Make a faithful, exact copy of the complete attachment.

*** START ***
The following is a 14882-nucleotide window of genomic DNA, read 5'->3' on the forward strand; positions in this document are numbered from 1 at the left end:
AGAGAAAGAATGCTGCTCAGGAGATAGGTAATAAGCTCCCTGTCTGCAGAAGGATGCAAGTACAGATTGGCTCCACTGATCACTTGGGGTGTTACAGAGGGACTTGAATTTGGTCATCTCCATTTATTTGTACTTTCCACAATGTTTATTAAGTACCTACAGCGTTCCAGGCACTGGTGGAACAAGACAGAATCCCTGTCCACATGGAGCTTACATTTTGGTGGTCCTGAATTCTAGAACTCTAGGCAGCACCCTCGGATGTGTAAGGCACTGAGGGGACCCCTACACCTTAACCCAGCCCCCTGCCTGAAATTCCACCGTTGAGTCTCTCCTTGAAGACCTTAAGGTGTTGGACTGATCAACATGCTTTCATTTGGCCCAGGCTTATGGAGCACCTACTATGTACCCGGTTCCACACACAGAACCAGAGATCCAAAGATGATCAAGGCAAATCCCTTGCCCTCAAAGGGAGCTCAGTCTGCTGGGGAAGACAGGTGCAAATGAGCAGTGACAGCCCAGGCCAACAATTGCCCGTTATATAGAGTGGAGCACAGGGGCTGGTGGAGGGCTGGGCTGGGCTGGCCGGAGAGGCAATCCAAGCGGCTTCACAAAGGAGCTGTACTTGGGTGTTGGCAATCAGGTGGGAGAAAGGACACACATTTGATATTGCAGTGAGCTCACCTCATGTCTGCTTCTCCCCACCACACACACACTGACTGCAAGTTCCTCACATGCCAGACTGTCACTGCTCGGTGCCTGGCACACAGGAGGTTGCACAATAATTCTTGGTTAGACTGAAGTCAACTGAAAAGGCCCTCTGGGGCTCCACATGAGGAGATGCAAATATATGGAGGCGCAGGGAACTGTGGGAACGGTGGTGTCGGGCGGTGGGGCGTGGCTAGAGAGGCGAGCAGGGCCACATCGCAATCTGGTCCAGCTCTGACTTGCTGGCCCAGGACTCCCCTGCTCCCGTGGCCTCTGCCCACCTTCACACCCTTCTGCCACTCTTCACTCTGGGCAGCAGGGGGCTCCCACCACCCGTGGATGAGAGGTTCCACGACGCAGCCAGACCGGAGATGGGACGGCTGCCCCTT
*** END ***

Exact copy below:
The following is a 14882-nucleotide window of genomic DNA, read 5'->3' on the forward strand; positions in this document are numbered from 1 at the left end:
AGAGAAAGAATGCTGCTCAGGAGATAGGTAATAAGCTCCCTGTCTGCAGAAGGATGCAAGTACAGATTGGCTCCACTGATCACTTGGGGTGTTACAGAGGGACTTGAATTTGGTCATCTCCATTTATTTGTACTTTCCACAATGTTTATTAAGTACCTACAGCGTTCCAGGCACTGGTGGAACAAGACAGAATCCCTGTCCACATGGAGCTTACATTTTGGTGGTCCTGAATTCTAGAACTCTAGGCAGCACCCTCGGATGTGTAAGGCACTGAGGGGACCCCTACACCTTAACCCAGCCCCCTGCCTGAAATTCCACCGTTGAGTCTCTCCTTGAAGACCTTAAGGTGTTGGACTGATCAACATGCTTTCATTTGGCCCAGGCTTATGGAGCACCTACTATGTACCCGGTTCCACACACAGAACCAGAGATCCAAAGATGATCAAGGCAAATCCCTTGCCCTCAAAGGGAGCTCAGTCTGCTGGGGAAGACAGGTGCAAATGAGCAGTGACAGCCCAGGCCAACAATTGCCCGTTATATAGAGTGGAGCACAGGGGCTGGTGGAGGGCTGGGCTGGGCTGGCCGGAGAGGCAATCCAAGCGGCTTCACAAAGGAGCTGTACTTGGGTGTTGGCAATCAGGTGGGAGAAAGGACACACATTTGATATTGCAGTGAGCTCACCTCATGTCTGCTTCTCCCCACCACACACACACTGACTGCAAGTTCCTCACATGCCAGACTGTCACTGCTCGGTGCCTGGCACACAGGAGGTTGCACAATAATTCTTGGTTAGACTGAAGTCAACTGAAAAGGCCCTCTGGGGCTCCACATGAGGAGATGCAAATATATGGAGGCGCAGGGAACTGTGGGAACGGTGGTGTCGGGCGGTGGGGCGTGGCTAGAGAGGCGAGCAGGGCCACATCGCAATCTGGTCCAGCTCTGACTTGCTGGCCCAGGACTCCCCTGCTCCCGTGGCCTCTGCCCACCTTCACACCCTTCTGCCACTCTTCACTCTGGGCAGCAGGGGGCTCCCACCACCCGTGGATGAGAGGTTCCACGACGCAGCCAGACCGGAGATGGGACGGCTGCCCCTT